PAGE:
The solar-energy industry's huge assembly this week in Orlando buzzed with alternating currents of anxiety and optimism over this year's presidential election. A common thought at Solar Power International, which bills itself as North America's largest conference and exposition for the solar-energy business, was that the future will stay reasonably bright if President Obama wins a second term, but that it might be lights out if Mitt Romney prevails in November. "Both campaigns have been pretty vague on their energy plans, but certainly in the past four years we have seen strong leadership from the Obama administration to try to diversify our energy portfolio ," said Rhone Resch, president and chief executive officer of the Solar Energy Industries Association, a co-host of the four-day event. Resch said the industry's labor force has grown in recent years from 20,000 workers to more than 100,000 and has been a major bright spot in the economies of certain states, such as New Jersey.
Not only was General Motors praised by the Solar Energy Industries Association as the #1 user of solar power among automakers in the United States, it also ranked #13 among all companies for solar use. A variety of solar array initiatives at its plants have helped give it the ability to generate enough electricity to power 800 U.S. homes each year. SEIA and the Vote Solar Initiative determined the rankings via cumulative solar energy capacity. Rhone Resch, CEO of the Solar Energy Industries Association, deciphers that phrase this way: “GM has set an example in renewable energy within its industry and beyond. Solar helps companies reliably manage their long-term energy costs, and our top 20 companies are going solar in a big way across the nation.” In 2011, GM publicly stated its commitment to doubling its global sonar output to 60 megawatts by 2014 and to increase renewable energy use to 125MW by 2020.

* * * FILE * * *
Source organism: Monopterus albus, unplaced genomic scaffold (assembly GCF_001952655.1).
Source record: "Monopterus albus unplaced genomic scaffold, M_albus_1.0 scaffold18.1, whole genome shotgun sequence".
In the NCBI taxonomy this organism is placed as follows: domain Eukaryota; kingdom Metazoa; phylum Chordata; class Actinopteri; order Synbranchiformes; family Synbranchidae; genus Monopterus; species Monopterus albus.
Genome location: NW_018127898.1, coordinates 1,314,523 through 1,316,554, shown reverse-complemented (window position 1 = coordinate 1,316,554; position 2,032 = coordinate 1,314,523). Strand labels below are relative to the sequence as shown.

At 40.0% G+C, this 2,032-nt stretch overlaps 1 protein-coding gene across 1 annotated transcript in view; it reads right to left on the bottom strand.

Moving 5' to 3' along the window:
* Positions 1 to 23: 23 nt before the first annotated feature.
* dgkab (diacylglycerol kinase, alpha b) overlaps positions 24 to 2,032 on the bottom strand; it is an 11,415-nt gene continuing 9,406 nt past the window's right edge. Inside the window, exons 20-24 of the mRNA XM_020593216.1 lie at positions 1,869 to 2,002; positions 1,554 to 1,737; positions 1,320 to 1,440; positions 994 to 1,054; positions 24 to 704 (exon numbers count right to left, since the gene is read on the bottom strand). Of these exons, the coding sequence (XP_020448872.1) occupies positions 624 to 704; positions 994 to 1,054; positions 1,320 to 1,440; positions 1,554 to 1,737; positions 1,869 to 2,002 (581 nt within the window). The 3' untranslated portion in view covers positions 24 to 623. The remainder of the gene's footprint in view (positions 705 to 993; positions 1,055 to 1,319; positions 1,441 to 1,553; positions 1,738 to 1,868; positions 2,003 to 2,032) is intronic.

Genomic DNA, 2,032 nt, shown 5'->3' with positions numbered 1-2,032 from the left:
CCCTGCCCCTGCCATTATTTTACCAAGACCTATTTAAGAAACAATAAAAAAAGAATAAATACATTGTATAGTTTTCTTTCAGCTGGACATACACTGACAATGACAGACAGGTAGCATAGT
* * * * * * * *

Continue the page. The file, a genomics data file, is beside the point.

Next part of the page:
Here is a synopsis of the many SPI 2012 news and product reports that we have prepared this year. Use these links to browse the coverage from your easy chair.
Records 1336 to 1350 of 2923
QuickBOLT Low Profile QuickBOLT with Microflashing™ is the industry's affordable, UL Certified Asphalt Shingle mounting system. The Microflashing™ is compressed by the collar on the bolt to create a water-tight seal. With an installation time of less than one minute, the Low Profile QuickBOLT allows installers to complete more jobs.